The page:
Like other revolutions there are those who fear the onset of the Autism Knowledge Revolution and its impact. They stand on principle and cloak their fears in the mantle of human rights. Fear mongering is already spreading in relation to genetic research in autism with wild speculation about what the purveyors of such fear describe as a eugenics program similar to some of history’s worst atrocities. Others express a more practical fear; that our rapidly increasing knowledge in the genetics of autism will be of no value to older autistic children and adults. As the father of a severely autistic 11 year old boy I understand that particular fear but I do not believe that genetic research will yield only clues to prevention of autism occurrence or education of the very young. It is quite possible that our knowledge of autism disorders will assist in understanding how autism works in all individuals with an autism disorder and that may lead to new ways of understanding autistic persons and how to enhance their lives.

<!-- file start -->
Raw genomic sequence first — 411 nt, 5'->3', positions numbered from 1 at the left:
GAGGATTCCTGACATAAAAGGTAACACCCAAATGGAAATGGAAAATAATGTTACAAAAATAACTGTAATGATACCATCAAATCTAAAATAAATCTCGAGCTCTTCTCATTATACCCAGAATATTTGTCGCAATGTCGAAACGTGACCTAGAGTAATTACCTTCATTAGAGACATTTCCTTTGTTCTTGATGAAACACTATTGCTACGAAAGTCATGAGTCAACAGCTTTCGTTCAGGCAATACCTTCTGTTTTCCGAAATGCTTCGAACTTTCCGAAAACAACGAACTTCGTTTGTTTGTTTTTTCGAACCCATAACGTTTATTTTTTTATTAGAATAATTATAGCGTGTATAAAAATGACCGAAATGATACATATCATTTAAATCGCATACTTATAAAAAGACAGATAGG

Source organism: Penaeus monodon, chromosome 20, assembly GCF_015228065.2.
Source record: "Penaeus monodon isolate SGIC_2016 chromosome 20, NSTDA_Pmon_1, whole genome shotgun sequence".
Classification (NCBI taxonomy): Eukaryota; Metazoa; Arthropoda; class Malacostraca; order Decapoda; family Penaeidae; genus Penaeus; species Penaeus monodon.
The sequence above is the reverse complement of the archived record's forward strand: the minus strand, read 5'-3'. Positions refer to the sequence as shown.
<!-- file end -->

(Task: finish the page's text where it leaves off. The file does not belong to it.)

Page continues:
Hopefully one result of the Autism Knowledge Revolution will be the end of some of the needless hostility surrounding the vaccine/mercury autism debate. The believers in the Mercury Theory have clung to their theory with almost no scientific support and have resorted in desperation to belief in a world wide conspiracy involving “big pharma”, big government and a “bought and paid for” world science community doing the bidding of Big Pharma. Some opponents of the Mercury Theory have been just as virulent and would censor any reference to autism as a disorder, disease or medical condition by any term. More research, more knowledge, may well show some environmental factors in the onset of autism, mercury based or otherwise. Or it may disprove conclusively any such connections.

The future holds promise but never provides promises or guarantees. Some of the research currently under way may lead to dead ends; part of the scientific process of elimination. But the increase in knowledge of autism will undoubtedly increase our uderstanding of autism. Surely a good thing in and of itself.